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Westwood Works 1903-2003

Westwood Works in World War 2

Baker Perkins and 'Window'

This might seem a rather tenuous connection but Baker Perkins had made another input into the capacity of the Allies to wage effective war. During the second half of WW2, with mounting losses of aircraft over Germany, one of the methods used by Bomber Command to jam German radar was 'Window' - strips of aluminium foil backed with coarse paper which were dropped from British bombers and created false blips on the enemy's radar screen - "appearing to the radar operators as if thousands of bombers suddenly filled the sky, making it impossible to detect the real planes amidst the sea of moving dots." Pioneered by the brilliant physicist R.V. Jones in early 1942, 'Window' was not used over Germany until mid-1943, the fear in the minds of many at Bomber Command HQ being that the enemy could easily copy the new development with disastrous results for British cities under threat from German raids. However, the rising losses being experienced by Bomber Command precipitated the use of 'Window' on a massive raid over Hamburg at the end of July 1943 which proved to be an enormous success with a loss rate of only 1.5% - significantly below the previous loss rates.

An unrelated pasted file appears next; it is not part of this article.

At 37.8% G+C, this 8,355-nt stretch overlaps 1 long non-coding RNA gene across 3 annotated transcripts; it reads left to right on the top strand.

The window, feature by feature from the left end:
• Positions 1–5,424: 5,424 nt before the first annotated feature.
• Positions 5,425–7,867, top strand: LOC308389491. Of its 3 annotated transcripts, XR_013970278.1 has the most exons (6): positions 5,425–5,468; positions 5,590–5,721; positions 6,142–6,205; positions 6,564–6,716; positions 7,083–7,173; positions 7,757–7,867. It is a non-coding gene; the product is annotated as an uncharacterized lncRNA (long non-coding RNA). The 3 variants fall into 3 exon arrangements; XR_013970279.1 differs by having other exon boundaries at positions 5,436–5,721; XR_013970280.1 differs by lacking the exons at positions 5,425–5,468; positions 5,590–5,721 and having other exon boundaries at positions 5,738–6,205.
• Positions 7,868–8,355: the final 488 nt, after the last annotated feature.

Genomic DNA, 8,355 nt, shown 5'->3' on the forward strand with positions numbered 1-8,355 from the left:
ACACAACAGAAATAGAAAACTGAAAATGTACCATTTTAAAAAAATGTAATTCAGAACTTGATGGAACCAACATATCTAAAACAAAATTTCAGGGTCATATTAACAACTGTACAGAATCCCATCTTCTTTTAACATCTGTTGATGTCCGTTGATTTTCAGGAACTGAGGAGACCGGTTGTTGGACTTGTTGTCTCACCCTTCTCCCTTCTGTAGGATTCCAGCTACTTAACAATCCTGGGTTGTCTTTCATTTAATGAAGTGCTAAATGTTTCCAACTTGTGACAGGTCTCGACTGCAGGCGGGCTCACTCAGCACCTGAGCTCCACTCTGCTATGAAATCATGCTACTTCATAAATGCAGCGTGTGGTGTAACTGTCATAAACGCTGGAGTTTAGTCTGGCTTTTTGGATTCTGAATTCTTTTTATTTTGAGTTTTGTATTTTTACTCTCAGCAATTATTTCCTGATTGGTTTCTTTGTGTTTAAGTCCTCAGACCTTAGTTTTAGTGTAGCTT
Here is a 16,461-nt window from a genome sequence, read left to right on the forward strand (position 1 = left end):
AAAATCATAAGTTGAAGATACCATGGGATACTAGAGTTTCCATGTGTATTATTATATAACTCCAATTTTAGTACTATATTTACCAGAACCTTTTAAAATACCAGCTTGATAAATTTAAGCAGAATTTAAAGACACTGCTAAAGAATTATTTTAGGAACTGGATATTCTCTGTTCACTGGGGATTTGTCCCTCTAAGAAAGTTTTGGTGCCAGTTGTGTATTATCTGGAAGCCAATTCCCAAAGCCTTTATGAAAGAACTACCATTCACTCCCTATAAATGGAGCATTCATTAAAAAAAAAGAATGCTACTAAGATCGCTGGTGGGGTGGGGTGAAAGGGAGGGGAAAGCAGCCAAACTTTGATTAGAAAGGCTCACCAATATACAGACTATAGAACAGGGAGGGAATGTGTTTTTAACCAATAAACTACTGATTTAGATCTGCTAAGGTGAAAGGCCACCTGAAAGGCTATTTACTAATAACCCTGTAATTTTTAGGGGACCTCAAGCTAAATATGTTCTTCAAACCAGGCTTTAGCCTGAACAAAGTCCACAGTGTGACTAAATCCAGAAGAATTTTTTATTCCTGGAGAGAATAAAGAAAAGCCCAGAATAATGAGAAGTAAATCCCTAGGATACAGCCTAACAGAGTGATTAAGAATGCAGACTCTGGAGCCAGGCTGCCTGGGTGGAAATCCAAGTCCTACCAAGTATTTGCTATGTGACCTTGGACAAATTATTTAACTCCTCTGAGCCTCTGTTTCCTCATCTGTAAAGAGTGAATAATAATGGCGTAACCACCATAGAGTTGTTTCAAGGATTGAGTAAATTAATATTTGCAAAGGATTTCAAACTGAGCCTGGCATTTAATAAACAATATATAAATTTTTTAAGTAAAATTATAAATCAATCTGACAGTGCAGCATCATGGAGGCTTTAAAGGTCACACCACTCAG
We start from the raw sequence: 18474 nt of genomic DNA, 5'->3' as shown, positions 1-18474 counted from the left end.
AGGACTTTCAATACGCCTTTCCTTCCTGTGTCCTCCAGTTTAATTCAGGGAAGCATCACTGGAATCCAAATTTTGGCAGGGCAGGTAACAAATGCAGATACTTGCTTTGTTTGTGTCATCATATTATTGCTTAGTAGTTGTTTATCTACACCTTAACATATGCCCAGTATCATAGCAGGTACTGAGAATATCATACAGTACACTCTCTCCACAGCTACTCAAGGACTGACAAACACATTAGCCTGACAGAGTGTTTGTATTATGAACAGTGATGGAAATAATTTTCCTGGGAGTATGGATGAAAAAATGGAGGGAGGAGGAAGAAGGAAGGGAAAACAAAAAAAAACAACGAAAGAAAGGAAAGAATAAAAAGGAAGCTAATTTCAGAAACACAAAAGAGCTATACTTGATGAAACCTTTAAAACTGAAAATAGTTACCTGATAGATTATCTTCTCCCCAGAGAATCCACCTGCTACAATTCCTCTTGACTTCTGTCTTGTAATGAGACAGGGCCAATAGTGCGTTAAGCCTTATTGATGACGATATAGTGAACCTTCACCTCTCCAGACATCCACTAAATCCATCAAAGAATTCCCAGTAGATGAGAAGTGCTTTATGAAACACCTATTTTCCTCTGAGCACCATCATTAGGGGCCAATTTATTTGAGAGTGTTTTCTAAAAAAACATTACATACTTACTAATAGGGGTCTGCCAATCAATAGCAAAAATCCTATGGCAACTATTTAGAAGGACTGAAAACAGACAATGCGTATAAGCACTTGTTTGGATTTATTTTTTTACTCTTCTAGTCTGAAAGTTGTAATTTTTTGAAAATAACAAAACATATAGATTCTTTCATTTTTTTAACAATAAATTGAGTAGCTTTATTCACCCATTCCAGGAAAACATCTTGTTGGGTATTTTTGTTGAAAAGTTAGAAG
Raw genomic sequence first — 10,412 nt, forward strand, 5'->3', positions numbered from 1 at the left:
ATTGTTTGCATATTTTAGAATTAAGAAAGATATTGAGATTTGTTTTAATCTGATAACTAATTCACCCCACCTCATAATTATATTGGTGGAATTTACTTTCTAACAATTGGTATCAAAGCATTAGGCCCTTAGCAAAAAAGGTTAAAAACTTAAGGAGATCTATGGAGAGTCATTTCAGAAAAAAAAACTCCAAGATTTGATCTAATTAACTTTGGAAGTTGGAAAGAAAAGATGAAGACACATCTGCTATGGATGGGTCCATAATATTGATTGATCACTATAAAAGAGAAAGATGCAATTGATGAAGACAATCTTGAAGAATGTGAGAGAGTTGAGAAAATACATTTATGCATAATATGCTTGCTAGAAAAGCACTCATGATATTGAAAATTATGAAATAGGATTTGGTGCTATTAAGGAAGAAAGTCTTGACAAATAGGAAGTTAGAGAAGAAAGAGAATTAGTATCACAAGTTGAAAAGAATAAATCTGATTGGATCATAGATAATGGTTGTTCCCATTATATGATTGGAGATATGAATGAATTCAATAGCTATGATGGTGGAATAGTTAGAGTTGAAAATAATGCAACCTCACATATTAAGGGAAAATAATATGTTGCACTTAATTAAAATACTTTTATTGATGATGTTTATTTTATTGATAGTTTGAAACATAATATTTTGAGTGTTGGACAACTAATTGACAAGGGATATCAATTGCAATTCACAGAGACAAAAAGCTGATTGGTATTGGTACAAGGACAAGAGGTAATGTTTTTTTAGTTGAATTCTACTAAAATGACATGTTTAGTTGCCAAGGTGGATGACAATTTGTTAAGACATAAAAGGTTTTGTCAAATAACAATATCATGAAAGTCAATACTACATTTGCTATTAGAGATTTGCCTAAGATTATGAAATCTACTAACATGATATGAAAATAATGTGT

The metal strips, measuring approximately six inches long and an inch wide - Window' was manufactured in varying dimensions to match different frequencies - were produced by the Sun Engraving Company. After trimming, they were bundled into parcels. A Lancaster would carry 50 of these parcels on a trip over Germany - a total of around 1.3 million strips. It is interesting to note that 'Window' was produced on a printing press made at Westwood Works - a 58-inch Baker Perkins "Sungravure" press supplied to Sun Engraving just prior to WW2 (see here )

Black ink was printed on both sides of the aluminium foil, and the drying technique had to be modified because the metal didn't absorb the volatile ink. They called it "the black stuff" and the ink came off very easily.Often, when pushing the bundles of 'Window' into the bomber's discharge chute. the strips would be blown back into the fuselage. If they blew against any of the turrets it would leave a dirty smear, restricting the gunner's vision.

For the full story on 'Window', click here.

[NOTE: For information on Rose Brothers (Gainsborough)'s role in winning the air war over Germany see here


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